“Heroes die” is a clever blend of science fiction and fantasy. The premise is that of a very hierarchical society that derives entertainment from gladiator games. Actors are sent to an alternate dimension to participate in adventures and their experiences lived second-hand by others as virtual reality and television.
The main protagonist is Hari Michealson, who plays the killer Caine. The story is about his struggles with bosses (who want to make his adventures ever more sensational), societal norms (which he is finding more stifling each day), his partner (who thinks him psychotic) and his impossible mission (killing a God-like emperor in the alternate universe).
Ironically, Caine has no qualms about the murders he commits or the lives he destroys in the process. The studio sponsoring his adventures and the people viewing them don’t think about these aspects either.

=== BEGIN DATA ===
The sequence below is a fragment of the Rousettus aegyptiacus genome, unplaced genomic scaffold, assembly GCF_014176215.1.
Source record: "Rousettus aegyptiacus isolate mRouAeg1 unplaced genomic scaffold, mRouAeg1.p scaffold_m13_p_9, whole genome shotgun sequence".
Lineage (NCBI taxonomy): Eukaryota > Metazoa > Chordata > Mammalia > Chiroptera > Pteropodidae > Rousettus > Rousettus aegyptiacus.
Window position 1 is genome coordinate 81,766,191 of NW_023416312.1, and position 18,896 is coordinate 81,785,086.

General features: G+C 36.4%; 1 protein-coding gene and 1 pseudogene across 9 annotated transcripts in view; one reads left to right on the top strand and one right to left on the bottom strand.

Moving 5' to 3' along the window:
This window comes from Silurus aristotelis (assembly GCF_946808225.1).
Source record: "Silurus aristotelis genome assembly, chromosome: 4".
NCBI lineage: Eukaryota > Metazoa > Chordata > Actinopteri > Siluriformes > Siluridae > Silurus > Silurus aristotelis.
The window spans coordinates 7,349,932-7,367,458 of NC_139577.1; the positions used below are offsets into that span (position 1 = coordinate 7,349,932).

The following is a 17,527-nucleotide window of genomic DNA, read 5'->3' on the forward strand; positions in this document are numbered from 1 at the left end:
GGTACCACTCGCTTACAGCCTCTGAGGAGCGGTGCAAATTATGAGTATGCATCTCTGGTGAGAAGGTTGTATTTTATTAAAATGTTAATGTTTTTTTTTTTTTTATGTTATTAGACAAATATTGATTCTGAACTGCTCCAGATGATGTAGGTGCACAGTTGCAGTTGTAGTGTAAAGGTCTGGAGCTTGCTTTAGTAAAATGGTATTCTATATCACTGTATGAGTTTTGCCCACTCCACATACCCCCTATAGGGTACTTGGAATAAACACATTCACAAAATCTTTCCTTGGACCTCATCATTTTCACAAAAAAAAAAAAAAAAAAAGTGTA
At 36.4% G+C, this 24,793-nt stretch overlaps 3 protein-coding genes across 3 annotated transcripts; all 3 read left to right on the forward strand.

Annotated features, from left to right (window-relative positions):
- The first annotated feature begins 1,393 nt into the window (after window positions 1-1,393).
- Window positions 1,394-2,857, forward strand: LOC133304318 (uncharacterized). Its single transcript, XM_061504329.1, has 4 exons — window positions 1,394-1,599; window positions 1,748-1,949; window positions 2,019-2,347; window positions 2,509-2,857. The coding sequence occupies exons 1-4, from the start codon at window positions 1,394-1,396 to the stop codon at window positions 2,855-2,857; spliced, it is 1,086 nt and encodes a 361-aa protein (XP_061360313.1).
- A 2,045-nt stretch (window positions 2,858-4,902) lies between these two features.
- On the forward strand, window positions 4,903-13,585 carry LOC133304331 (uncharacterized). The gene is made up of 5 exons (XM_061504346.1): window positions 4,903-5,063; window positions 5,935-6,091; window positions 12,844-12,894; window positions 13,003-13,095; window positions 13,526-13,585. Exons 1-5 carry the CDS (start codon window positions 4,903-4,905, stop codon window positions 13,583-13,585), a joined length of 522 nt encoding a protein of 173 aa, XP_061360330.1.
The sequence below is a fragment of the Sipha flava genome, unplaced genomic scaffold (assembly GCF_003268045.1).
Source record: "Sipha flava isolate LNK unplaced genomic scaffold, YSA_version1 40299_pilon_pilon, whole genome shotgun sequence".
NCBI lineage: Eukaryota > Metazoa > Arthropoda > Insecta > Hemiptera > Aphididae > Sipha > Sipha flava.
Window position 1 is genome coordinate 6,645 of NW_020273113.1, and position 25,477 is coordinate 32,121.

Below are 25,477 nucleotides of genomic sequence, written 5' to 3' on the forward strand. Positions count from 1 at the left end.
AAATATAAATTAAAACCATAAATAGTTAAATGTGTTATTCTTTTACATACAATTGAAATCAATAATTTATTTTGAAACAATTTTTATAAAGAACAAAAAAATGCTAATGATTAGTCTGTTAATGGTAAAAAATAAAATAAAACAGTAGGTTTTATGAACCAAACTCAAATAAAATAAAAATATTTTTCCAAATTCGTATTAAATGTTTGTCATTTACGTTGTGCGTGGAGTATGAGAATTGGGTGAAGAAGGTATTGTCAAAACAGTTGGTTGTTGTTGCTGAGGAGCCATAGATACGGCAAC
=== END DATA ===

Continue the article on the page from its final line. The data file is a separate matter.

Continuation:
The storytelling is fast paced, the action gritty and gory.
The romance is stereotypical (misunderstood reticent/gruff hero pursues woman who doesn’t see him for what he is).
The quality of writing is good: no unnecessary descriptions of puddles on the street. And surprisingly imaginative: a lady who can see auras describes him as
had a quality of relaxation, but there was nothing loose about it; instead it was stillness. A meditative readiness that seemed to flow out from him and fill the room with capacity for action, as though all around him ghosts of imaginary Caines performed every movement that was possible within the space: every attack, every defense, every leap or flip or roll.
The plot builds up to a how is he going to get out of this mess climax and did a good job of keeping me guessing, which was good.
Enjoyed reading the book. Recommended.
- Genre: SF/action/fantasy
- Similar books: Hunger Games/1984